Blog has been neglected. Sorry blog. In return, I give you a news story! I’m taking a science journalism course, and a recent assignment was to write a news story about a new scientific finding. So without further ado.
Leaping Lizards Inspire Jumping Robots
Researchers at the University of California Berkeley have built a tailed robot that can safely leap through the air using observations the scientists made about how tails stabilize the acrobatics of jumping lizards.
This achievement could lead to the development of highly mobile search-and-rescue robots in rough terrain where remaining upright is a crucial challenge, according to the researchers, who published their findings in Nature last month.
The most advanced walking robots today all have one thing in common: they fall over. “The most interesting aspect of robots is using them in places that people don’t want to go or can’t go,” said Tom Libby, the study’s primary author. “And some of these terrains are not able to be traversed by modern robots.” The goal, according to Libby, was to understand how millions of years of biology corrected the problem of something falling, and then to apply that understanding to an engineering design.
The Berkeley scientists first examined jumping lizards as they leaped off a small platform. The team encouraged the reptiles to run off a small platform similar to a gymnastic vault coated in a smooth slippery material. As they jumped, the lizards slipped on the surface and were forced off balance. Using a high-speed camera to capture the lizards’ motion, the scientists measured how their tail movements helped correct their slip during the leap.
The physics of this balancing act turns out to be related to how an object’s weight is distributed when it falls off balance. If there is more weight farther from the object’s center, it can be used to correct the imbalance. High-wire acrobats take advantage of this idea by using long flexible poles to maintain their balance. Small slips can easily be fixed by just a slight shift of the pole. Likewise, the researchers found that shifts in the position of the lizards’ tails help them maintain balance while jumping, even if they slipped on the slick vault during takeoff.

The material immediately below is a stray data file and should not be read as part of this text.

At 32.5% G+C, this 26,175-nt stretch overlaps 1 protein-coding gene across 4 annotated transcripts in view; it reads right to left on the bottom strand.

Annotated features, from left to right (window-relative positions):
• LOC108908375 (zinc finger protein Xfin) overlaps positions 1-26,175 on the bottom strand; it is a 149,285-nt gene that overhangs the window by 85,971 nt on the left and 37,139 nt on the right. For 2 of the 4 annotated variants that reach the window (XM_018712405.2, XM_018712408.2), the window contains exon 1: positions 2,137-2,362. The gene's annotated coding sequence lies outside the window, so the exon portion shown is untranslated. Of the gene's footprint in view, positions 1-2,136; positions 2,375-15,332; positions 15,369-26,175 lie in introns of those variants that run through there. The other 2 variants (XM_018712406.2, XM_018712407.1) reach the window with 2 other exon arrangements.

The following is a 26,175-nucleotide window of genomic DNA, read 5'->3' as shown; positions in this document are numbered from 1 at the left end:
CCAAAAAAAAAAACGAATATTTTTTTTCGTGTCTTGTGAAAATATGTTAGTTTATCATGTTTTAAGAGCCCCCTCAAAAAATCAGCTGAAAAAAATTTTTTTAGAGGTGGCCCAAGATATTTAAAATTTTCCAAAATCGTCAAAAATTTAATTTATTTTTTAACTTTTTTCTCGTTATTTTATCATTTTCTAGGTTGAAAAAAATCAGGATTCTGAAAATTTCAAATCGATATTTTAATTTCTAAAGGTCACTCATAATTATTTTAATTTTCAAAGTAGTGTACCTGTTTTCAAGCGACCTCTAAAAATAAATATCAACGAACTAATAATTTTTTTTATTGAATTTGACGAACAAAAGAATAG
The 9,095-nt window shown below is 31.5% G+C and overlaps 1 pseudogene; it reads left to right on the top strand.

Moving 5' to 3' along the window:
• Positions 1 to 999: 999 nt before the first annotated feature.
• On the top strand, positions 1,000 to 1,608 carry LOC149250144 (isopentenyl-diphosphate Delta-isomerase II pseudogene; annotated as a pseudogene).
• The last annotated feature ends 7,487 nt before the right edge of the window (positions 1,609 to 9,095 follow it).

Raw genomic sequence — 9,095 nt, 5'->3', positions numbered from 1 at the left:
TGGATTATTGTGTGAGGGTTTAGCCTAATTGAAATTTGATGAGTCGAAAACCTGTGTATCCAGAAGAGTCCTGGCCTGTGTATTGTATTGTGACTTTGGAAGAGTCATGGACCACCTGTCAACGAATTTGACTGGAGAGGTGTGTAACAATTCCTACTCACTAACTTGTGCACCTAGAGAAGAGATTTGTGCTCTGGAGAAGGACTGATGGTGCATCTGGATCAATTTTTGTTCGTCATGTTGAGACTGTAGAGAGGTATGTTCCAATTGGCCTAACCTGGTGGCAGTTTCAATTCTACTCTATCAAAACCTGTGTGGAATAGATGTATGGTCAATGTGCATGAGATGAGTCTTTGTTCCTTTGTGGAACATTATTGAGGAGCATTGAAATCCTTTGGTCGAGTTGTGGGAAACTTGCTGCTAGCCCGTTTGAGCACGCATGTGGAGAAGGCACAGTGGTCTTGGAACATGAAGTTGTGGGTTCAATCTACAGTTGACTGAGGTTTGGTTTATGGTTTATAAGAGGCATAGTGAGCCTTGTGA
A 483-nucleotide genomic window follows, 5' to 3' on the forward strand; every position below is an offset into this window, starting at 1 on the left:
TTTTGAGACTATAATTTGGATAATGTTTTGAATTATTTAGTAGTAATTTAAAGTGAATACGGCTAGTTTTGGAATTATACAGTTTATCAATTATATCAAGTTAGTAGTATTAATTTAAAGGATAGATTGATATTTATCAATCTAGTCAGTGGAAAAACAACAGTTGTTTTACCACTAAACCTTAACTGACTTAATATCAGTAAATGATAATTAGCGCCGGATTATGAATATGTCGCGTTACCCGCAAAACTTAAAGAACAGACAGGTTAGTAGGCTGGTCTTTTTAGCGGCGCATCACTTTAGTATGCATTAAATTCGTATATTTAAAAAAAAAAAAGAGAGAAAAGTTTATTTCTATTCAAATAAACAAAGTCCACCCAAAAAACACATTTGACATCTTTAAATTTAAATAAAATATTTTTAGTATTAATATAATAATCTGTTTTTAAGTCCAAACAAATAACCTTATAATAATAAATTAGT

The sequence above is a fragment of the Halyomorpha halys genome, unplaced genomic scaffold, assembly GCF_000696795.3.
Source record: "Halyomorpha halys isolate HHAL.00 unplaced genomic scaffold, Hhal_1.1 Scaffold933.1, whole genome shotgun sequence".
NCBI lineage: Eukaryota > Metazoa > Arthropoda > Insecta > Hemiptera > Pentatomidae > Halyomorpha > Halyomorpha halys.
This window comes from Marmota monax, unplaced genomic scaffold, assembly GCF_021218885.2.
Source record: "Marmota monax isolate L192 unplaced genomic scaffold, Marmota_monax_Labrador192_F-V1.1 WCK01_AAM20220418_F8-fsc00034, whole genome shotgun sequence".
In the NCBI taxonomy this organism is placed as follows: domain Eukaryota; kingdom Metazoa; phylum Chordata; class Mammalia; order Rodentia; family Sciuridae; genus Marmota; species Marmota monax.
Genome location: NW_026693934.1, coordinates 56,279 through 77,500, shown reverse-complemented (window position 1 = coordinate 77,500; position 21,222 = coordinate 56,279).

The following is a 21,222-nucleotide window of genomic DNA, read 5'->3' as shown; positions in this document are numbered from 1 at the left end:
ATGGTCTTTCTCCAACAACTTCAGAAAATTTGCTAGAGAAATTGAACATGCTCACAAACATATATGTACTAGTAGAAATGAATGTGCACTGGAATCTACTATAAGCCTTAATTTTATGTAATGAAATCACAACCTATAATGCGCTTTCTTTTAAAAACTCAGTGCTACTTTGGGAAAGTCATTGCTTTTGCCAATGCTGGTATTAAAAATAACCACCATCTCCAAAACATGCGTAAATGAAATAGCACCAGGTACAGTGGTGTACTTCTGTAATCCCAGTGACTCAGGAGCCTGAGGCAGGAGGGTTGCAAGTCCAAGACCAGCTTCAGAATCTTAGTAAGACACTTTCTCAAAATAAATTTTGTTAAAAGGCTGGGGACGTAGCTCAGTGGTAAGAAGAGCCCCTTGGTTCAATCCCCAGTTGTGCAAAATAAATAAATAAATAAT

The key is flexibility. As the lizards were thrown off balance in one direction, they moved their tails in the opposite direction. By shifting their weight, the lizards remained upright and facing their intended landing zone. If the lizards had no tail, the scientists found through computer models, they would veer wildly off course after slipping since they could not correct their imbalance. The same computer models showed that a stiff, inflexible passive tail would help only slightly in keeping the jumpers upright. The ability to move their tails in response to slipping let the lizards stay consistently on target.
With this knowledge in hand, the scientists built a robot with a responsive tail to see if they could mimic the lizards’ airborne stability. In a setup similar to the slippery vault, the robots sped over a large ramp and into the air, where their stability could then be measured by a camera. The motor-controlled robot tails automatically responded to imbalance by mimicking the observed motion of the lizard tails. Like the lizards, the robots with tails were more capable of remaining upright in the air than robots without tails.
“This is a beautiful, simple experiment that many roboticists have wanted to try, so it was great to see it done,” commented Dr. Rod Grupen, professor of computer science at the University of Massachusetts Amherst and co-editor-in-chief of the Journal of Robotics and Autonomous Systems.
Surprisingly, the tailed robots were even more efficient than the lizards at correcting slip-ups. The reason, the scientists found, was that a tail with more of its weight located toward the tip is much better at correcting an unstable jumper. Such a finding has potentially important implications for the design of agile machines such as those needed in search-and-rescue operations or prosthetics for athletes.
While both Libby and Dr. Grupen agree that it will be long time before tailed robots find their way into everyday life, Dr. Grupen thinks the findings are immediately useful in general strategies for designing robots. “We’re getting more and more interesting robots, which is clearly the advantage of these experiments.”